Cover Story: A Cry for Help
At AACC Convention, Educators Urged To Join Debate Over HEA Reauthorization
WASHINGTON — Belle S. Wheelan stood before a group of community college leaders from around the country and asked for their help.
The setting was an early-morning breakfast meeting at the annual convention of the American Association of Community Colleges in Washington, D.C., not far from the U.S. Capitol, where lawmakers and their aides have been busy rewriting the Higher Education Act since last summer.
While the audience of college presidents and chancellors sipped coffee and picked at their bacon and eggs, Wheelan, president of the Southern Association of Colleges and Schools Commission on Colleges, said a reauthorized HEA could be very hard to swallow.
It could include provisions tying the receipt of federal money to minimum completion rates. It might create new penalties for colleges with high student loan default rates. And it’s up to community college leaders to tell Congress how unpalatable measures like that are, before they become law, Wheelan said.
“If you look at the policies coming out of Washington, they are still focused on that 18-21 year old cohort, which is only 13 percent of out students,” she said. “We are trying to get the folks in Washington to understand that. Help us help the powers that be understand that. We can speak with one voice.”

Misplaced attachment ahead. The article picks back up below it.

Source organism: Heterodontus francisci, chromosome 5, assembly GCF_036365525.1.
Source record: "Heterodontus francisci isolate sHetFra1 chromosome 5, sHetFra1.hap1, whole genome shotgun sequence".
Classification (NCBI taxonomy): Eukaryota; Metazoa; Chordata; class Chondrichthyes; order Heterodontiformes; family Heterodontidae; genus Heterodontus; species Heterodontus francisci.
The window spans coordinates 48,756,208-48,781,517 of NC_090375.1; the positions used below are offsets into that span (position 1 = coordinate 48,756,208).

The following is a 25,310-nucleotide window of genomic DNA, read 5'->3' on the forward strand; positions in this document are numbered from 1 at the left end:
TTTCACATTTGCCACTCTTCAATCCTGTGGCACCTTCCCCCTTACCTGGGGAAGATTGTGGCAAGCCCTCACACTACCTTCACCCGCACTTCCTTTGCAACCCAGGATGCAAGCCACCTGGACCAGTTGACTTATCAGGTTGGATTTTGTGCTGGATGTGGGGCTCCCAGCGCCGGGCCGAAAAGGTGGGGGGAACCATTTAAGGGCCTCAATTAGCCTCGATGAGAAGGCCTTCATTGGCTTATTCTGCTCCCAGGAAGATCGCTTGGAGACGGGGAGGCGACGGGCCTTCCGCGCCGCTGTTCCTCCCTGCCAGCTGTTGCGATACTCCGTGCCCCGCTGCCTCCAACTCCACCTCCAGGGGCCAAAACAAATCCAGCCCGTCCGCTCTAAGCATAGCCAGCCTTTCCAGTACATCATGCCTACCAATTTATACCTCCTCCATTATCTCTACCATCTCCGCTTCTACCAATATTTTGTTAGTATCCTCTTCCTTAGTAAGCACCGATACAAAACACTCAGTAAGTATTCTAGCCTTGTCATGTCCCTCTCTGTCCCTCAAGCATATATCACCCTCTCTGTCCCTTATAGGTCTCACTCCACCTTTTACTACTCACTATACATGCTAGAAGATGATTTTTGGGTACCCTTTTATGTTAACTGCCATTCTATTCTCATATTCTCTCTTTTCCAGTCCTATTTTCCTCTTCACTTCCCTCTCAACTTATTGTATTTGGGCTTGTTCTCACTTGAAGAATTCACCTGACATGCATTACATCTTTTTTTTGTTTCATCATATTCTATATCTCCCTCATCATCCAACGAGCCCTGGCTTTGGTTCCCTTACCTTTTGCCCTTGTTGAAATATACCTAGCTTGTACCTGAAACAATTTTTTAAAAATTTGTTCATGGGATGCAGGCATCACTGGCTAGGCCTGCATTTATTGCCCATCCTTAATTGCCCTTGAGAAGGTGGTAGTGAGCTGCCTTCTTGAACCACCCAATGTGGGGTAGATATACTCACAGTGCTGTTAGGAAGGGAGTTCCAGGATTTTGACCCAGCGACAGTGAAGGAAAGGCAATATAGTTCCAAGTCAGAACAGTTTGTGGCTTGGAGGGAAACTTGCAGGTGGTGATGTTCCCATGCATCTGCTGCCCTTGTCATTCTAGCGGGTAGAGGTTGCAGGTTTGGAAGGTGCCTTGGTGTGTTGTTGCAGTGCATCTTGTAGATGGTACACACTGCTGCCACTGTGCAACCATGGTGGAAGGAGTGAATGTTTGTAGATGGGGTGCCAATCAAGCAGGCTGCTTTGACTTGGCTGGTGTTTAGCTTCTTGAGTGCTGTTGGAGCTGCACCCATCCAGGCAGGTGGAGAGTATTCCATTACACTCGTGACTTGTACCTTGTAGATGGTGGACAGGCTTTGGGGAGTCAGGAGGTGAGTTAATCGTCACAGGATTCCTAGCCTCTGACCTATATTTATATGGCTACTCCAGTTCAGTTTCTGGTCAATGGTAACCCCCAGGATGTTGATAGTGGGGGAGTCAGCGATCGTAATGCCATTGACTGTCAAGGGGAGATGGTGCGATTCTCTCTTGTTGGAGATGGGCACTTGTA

“You have to be more vocal with your elected officials.”
Wheelan’s remarks underscored the reality faced by the 2,000 community college leaders who came to the AACC convention from all corners of the country. While they are toiling in the field, Washington is assuming an ever-increasing role in regulating and shaping higher education. Whether it’s the HEA, gainful employment rules or a proposed new college rating system, Washington is becoming more deeply involved in higher education policy.
So it seemed appropriate that this year’s convention, AACC’s 94th, was held in Washington, where community colleges have plenty of fans.
During the convention, for example, Vice President Joseph R. Biden, Jr. — with his wife, Jill, a community college English professor, by his side — heaped praise on the institutions.
He also announced the launch of a new $100 million job training initiative: the Registered Apprenticeship College Consortium.
Made up of community colleges, businesses, labor unions and industry organizations, the new consortium will allow students to earn college credit while being paid to learn a trade. It will be administered jointly by the Education Department and the Labor Department. It is an attempt to expand apprenticeship programs to new fields like advanced manufacturing, health care and information technology and forge stronger links between colleges and employers.
“That’s a game change for a lot of people struggling to choose between going to work and going to college, when they can do both,” Biden said. “With an apprenticeship, they’re able to … earn while they learn.”